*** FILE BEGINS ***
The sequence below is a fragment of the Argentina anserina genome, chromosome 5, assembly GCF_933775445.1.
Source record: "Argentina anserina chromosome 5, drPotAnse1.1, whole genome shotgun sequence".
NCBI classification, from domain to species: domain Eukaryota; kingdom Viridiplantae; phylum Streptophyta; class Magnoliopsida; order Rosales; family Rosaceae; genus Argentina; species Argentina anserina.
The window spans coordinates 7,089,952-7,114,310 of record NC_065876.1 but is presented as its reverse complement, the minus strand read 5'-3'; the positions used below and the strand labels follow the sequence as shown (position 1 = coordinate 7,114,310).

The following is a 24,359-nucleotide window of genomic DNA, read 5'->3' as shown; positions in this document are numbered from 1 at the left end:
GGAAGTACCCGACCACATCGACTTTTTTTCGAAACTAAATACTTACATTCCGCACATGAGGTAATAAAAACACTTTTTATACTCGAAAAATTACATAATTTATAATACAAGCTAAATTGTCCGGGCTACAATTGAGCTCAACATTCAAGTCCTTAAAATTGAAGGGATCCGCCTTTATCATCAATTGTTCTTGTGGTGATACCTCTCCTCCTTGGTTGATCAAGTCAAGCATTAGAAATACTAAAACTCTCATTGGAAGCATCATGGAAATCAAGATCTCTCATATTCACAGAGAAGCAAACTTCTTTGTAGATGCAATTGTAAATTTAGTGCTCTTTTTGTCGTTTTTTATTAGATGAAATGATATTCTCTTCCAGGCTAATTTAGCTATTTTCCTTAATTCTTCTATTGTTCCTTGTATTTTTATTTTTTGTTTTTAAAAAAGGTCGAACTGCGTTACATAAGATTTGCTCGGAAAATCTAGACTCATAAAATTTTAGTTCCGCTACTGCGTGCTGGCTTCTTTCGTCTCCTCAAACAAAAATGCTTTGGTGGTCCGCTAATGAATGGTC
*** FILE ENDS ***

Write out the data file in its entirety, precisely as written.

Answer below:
The sequence below is a fragment of the Argentina anserina genome, chromosome 5, assembly GCF_933775445.1.
Source record: "Argentina anserina chromosome 5, drPotAnse1.1, whole genome shotgun sequence".
NCBI classification, from domain to species: domain Eukaryota; kingdom Viridiplantae; phylum Streptophyta; class Magnoliopsida; order Rosales; family Rosaceae; genus Argentina; species Argentina anserina.
The window spans coordinates 7,089,952-7,114,310 of record NC_065876.1 but is presented as its reverse complement, the minus strand read 5'-3'; the positions used below and the strand labels follow the sequence as shown (position 1 = coordinate 7,114,310).

The following is a 24,359-nucleotide window of genomic DNA, read 5'->3' as shown; positions in this document are numbered from 1 at the left end:
GGAAGTACCCGACCACATCGACTTTTTTTCGAAACTAAATACTTACATTCCGCACATGAGGTAATAAAAACACTTTTTATACTCGAAAAATTACATAATTTATAATACAAGCTAAATTGTCCGGGCTACAATTGAGCTCAACATTCAAGTCCTTAAAATTGAAGGGATCCGCCTTTATCATCAATTGTTCTTGTGGTGATACCTCTCCTCCTTGGTTGATCAAGTCAAGCATTAGAAATACTAAAACTCTCATTGGAAGCATCATGGAAATCAAGATCTCTCATATTCACAGAGAAGCAAACTTCTTTGTAGATGCAATTGTAAATTTAGTGCTCTTTTTGTCGTTTTTTATTAGATGAAATGATATTCTCTTCCAGGCTAATTTAGCTATTTTCCTTAATTCTTCTATTGTTCCTTGTATTTTTATTTTTTGTTTTTAAAAAAGGTCGAACTGCGTTACATAAGATTTGCTCGGAAAATCTAGACTCATAAAATTTTAGTTCCGCTACTGCGTGCTGGCTTCTTTCGTCTCCTCAAACAAAAATGCTTTGGTGGTCCGCTAATGAATGGTC